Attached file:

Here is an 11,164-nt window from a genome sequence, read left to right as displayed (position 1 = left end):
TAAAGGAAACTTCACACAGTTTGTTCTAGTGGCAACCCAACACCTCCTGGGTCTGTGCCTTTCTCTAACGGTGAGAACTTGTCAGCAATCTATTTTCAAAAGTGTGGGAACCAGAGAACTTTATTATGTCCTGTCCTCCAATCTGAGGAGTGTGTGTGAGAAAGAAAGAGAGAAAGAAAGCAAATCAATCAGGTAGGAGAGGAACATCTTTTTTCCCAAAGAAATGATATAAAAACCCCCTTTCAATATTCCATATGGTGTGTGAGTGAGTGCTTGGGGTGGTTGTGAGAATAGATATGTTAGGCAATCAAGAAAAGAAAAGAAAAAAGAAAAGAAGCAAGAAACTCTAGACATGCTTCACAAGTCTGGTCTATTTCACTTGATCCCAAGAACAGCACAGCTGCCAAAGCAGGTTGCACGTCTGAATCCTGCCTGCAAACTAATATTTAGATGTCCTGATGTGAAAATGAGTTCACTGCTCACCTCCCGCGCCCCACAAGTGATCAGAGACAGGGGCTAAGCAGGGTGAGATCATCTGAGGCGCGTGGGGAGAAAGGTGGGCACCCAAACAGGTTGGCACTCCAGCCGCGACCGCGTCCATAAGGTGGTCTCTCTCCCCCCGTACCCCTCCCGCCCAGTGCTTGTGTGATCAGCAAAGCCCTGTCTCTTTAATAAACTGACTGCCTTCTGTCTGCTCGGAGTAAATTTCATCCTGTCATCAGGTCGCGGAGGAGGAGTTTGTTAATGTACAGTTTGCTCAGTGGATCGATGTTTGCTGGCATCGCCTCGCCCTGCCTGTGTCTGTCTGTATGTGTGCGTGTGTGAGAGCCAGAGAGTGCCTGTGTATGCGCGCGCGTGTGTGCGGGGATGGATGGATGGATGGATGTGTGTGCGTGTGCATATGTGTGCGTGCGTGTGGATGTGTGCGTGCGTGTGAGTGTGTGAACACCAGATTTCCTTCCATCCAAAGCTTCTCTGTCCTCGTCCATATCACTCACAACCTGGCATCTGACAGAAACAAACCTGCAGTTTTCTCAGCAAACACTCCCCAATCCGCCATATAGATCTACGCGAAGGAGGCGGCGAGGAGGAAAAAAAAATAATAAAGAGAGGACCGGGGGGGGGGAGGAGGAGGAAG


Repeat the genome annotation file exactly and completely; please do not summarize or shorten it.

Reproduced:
Here is an 11,164-nt window from a genome sequence, read left to right as displayed (position 1 = left end):
TAAAGGAAACTTCACACAGTTTGTTCTAGTGGCAACCCAACACCTCCTGGGTCTGTGCCTTTCTCTAACGGTGAGAACTTGTCAGCAATCTATTTTCAAAAGTGTGGGAACCAGAGAACTTTATTATGTCCTGTCCTCCAATCTGAGGAGTGTGTGTGAGAAAGAAAGAGAGAAAGAAAGCAAATCAATCAGGTAGGAGAGGAACATCTTTTTTCCCAAAGAAATGATATAAAAACCCCCTTTCAATATTCCATATGGTGTGTGAGTGAGTGCTTGGGGTGGTTGTGAGAATAGATATGTTAGGCAATCAAGAAAAGAAAAGAAAAAAGAAAAGAAGCAAGAAACTCTAGACATGCTTCACAAGTCTGGTCTATTTCACTTGATCCCAAGAACAGCACAGCTGCCAAAGCAGGTTGCACGTCTGAATCCTGCCTGCAAACTAATATTTAGATGTCCTGATGTGAAAATGAGTTCACTGCTCACCTCCCGCGCCCCACAAGTGATCAGAGACAGGGGCTAAGCAGGGTGAGATCATCTGAGGCGCGTGGGGAGAAAGGTGGGCACCCAAACAGGTTGGCACTCCAGCCGCGACCGCGTCCATAAGGTGGTCTCTCTCCCCCCGTACCCCTCCCGCCCAGTGCTTGTGTGATCAGCAAAGCCCTGTCTCTTTAATAAACTGACTGCCTTCTGTCTGCTCGGAGTAAATTTCATCCTGTCATCAGGTCGCGGAGGAGGAGTTTGTTAATGTACAGTTTGCTCAGTGGATCGATGTTTGCTGGCATCGCCTCGCCCTGCCTGTGTCTGTCTGTATGTGTGCGTGTGTGAGAGCCAGAGAGTGCCTGTGTATGCGCGCGCGTGTGTGCGGGGATGGATGGATGGATGGATGTGTGTGCGTGTGCATATGTGTGCGTGCGTGTGGATGTGTGCGTGCGTGTGAGTGTGTGAACACCAGATTTCCTTCCATCCAAAGCTTCTCTGTCCTCGTCCATATCACTCACAACCTGGCATCTGACAGAAACAAACCTGCAGTTTTCTCAGCAAACACTCCCCAATCCGCCATATAGATCTACGCGAAGGAGGCGGCGAGGAGGAAAAAAAAATAATAAAGAGAGGACCGGGGGGGGGGAGGAGGAGGAAG